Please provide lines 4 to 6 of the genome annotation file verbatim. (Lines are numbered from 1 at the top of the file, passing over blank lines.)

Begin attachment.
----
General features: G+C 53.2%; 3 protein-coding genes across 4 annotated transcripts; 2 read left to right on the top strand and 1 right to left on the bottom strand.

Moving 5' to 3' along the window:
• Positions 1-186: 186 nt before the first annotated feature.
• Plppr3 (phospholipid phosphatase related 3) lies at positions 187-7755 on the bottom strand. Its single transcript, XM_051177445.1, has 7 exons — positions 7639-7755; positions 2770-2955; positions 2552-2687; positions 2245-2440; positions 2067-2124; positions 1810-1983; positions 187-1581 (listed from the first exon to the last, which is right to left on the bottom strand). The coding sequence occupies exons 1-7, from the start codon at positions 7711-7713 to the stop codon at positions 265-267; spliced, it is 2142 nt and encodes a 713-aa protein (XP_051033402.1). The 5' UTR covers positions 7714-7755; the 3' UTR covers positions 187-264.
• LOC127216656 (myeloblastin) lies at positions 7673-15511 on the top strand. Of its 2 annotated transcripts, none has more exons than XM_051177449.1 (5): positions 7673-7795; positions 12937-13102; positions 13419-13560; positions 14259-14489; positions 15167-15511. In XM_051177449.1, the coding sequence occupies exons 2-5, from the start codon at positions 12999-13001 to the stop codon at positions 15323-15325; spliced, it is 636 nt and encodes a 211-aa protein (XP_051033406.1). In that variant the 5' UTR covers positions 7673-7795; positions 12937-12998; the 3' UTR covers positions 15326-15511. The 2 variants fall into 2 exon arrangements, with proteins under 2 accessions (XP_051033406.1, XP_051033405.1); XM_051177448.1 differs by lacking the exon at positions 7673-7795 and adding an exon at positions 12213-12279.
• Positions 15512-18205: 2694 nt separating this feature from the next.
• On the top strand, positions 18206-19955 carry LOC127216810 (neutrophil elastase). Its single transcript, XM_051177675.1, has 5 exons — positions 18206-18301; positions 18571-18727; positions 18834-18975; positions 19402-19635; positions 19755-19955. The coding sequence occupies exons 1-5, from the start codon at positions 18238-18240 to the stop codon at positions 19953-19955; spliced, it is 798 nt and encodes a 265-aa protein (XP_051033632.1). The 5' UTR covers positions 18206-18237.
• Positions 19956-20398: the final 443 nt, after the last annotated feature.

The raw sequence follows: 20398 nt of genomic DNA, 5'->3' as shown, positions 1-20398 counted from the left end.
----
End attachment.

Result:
• Plppr3 (phospholipid phosphatase related 3) lies at positions 187-7755 on the bottom strand. Its single transcript, XM_051177445.1, has 7 exons — positions 7639-7755; positions 2770-2955; positions 2552-2687; positions 2245-2440; positions 2067-2124; positions 1810-1983; positions 187-1581 (listed from the first exon to the last, which is right to left on the bottom strand). The coding sequence occupies exons 1-7, from the start codon at positions 7711-7713 to the stop codon at positions 265-267; spliced, it is 2142 nt and encodes a 713-aa protein (XP_051033402.1). The 5' UTR covers positions 7714-7755; the 3' UTR covers positions 187-264.
• LOC127216656 (myeloblastin) lies at positions 7673-15511 on the top strand. Of its 2 annotated transcripts, none has more exons than XM_051177449.1 (5): positions 7673-7795; positions 12937-13102; positions 13419-13560; positions 14259-14489; positions 15167-15511. In XM_051177449.1, the coding sequence occupies exons 2-5, from the start codon at positions 12999-13001 to the stop codon at positions 15323-15325; spliced, it is 636 nt and encodes a 211-aa protein (XP_051033406.1). In that variant the 5' UTR covers positions 7673-7795; positions 12937-12998; the 3' UTR covers positions 15326-15511. The 2 variants fall into 2 exon arrangements, with proteins under 2 accessions (XP_051033406.1, XP_051033405.1); XM_051177448.1 differs by lacking the exon at positions 7673-7795 and adding an exon at positions 12213-12279.
• Positions 15512-18205: 2694 nt separating this feature from the next.